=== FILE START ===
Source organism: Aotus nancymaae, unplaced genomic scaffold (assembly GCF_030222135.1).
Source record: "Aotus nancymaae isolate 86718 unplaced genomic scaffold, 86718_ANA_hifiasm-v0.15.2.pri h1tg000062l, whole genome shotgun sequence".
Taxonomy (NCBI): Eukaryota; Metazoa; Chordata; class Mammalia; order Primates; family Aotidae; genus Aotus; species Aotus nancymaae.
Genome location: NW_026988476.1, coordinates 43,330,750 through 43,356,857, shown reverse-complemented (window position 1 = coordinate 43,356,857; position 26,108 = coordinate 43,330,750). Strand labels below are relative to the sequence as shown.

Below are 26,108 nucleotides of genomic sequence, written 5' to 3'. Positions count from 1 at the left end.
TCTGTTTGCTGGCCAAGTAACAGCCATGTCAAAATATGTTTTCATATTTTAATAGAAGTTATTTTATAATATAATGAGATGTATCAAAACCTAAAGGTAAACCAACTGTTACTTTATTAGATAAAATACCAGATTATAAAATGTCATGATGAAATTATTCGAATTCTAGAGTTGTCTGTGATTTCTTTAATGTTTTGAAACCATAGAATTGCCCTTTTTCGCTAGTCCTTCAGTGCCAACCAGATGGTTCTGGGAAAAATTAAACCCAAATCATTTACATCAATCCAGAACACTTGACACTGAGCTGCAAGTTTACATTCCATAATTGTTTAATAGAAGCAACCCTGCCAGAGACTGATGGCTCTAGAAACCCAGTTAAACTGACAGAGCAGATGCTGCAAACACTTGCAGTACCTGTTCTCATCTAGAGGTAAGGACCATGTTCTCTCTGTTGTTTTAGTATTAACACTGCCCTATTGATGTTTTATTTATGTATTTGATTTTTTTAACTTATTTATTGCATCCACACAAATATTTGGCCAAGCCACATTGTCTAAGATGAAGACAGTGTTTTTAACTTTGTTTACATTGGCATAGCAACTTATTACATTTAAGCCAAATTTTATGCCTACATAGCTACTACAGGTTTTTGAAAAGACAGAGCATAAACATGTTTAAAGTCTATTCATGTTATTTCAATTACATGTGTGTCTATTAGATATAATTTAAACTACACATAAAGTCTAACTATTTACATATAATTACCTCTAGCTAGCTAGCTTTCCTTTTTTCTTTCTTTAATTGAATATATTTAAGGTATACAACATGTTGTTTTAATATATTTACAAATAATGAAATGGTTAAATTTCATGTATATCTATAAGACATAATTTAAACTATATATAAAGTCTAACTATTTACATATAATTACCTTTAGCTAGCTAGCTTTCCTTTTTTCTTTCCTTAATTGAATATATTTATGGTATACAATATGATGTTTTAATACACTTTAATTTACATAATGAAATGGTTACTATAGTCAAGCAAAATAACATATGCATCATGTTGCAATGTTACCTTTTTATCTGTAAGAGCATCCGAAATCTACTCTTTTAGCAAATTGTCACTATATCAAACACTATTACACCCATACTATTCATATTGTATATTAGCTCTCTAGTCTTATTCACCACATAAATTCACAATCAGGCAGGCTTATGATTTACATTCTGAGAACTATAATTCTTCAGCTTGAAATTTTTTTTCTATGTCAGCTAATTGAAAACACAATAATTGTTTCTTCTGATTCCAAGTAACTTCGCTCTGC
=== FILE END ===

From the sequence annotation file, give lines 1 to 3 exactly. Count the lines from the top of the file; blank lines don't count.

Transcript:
Source organism: Aotus nancymaae, unplaced genomic scaffold (assembly GCF_030222135.1).
Source record: "Aotus nancymaae isolate 86718 unplaced genomic scaffold, 86718_ANA_hifiasm-v0.15.2.pri h1tg000062l, whole genome shotgun sequence".
Taxonomy (NCBI): Eukaryota; Metazoa; Chordata; class Mammalia; order Primates; family Aotidae; genus Aotus; species Aotus nancymaae.